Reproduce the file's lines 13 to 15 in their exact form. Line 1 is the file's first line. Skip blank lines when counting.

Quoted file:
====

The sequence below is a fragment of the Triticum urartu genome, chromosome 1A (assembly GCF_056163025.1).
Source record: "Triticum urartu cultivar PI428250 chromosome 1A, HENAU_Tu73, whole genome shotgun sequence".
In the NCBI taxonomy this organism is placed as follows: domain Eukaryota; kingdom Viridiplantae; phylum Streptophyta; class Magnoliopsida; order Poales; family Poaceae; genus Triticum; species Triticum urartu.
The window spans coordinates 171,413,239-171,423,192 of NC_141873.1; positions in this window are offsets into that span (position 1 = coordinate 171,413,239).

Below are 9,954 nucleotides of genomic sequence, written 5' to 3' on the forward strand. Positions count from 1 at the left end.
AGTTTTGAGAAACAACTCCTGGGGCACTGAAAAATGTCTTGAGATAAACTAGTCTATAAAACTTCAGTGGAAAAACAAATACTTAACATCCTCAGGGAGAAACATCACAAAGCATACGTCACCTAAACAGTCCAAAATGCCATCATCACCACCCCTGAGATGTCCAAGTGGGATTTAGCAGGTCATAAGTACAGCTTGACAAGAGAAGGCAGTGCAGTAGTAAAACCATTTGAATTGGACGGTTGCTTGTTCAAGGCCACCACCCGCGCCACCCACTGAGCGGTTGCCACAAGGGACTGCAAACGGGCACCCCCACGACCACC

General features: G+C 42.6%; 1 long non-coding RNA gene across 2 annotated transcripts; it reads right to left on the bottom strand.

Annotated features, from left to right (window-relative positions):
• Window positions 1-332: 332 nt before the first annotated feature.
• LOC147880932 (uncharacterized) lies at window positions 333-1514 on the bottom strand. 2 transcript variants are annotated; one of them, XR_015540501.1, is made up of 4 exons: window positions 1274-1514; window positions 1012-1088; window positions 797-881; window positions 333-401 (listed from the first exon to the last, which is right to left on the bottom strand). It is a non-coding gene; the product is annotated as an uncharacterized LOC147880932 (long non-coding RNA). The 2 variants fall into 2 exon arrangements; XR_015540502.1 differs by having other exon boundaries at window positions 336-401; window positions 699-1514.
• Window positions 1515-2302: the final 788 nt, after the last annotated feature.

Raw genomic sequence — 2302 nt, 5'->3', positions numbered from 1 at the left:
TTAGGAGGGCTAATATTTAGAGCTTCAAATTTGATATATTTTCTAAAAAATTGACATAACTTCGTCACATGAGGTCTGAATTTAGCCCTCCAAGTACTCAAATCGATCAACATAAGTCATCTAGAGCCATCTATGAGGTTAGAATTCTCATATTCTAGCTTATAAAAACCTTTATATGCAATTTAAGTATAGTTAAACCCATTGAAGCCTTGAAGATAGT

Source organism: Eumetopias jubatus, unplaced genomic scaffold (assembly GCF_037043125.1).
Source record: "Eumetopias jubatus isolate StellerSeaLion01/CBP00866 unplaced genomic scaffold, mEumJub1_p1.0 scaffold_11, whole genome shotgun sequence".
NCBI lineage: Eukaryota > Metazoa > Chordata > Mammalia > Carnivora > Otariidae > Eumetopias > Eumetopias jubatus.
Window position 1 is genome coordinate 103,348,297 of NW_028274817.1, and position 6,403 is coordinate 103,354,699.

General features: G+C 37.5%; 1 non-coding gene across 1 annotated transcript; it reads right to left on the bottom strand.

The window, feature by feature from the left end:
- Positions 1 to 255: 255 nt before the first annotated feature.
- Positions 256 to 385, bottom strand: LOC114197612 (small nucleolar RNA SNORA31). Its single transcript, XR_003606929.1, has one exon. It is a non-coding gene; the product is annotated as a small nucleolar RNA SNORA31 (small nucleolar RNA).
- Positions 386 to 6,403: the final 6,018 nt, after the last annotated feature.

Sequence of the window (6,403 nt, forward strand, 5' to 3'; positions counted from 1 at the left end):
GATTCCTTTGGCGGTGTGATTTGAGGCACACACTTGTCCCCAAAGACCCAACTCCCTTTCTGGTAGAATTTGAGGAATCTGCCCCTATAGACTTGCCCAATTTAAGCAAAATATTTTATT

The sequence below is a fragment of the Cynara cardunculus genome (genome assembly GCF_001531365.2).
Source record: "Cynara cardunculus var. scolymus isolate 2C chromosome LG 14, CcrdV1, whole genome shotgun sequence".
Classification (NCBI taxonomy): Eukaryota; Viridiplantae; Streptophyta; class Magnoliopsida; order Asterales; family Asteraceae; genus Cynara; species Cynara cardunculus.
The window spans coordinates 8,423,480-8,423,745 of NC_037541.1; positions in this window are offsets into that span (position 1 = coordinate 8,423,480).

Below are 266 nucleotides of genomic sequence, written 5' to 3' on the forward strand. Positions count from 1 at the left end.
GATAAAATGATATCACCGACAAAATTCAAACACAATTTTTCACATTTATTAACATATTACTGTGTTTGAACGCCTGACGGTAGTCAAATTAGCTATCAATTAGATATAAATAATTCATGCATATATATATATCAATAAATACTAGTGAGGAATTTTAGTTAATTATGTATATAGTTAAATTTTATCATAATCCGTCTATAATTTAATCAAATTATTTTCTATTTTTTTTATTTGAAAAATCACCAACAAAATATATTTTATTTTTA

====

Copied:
TTAGGAGGGCTAATATTTAGAGCTTCAAATTTGATATATTTTCTAAAAAATTGACATAACTTCGTCACATGAGGTCTGAATTTAGCCCTCCAAGTACTCAAATCGATCAACATAAGTCATCTAGAGCCATCTATGAGGTTAGAATTCTCATATTCTAGCTTATAAAAACCTTTATATGCAATTTAAGTATAGTTAAACCCATTGAAGCCTTGAAGATAGT

Source organism: Eumetopias jubatus, unplaced genomic scaffold (assembly GCF_037043125.1).
Source record: "Eumetopias jubatus isolate StellerSeaLion01/CBP00866 unplaced genomic scaffold, mEumJub1_p1.0 scaffold_11, whole genome shotgun sequence".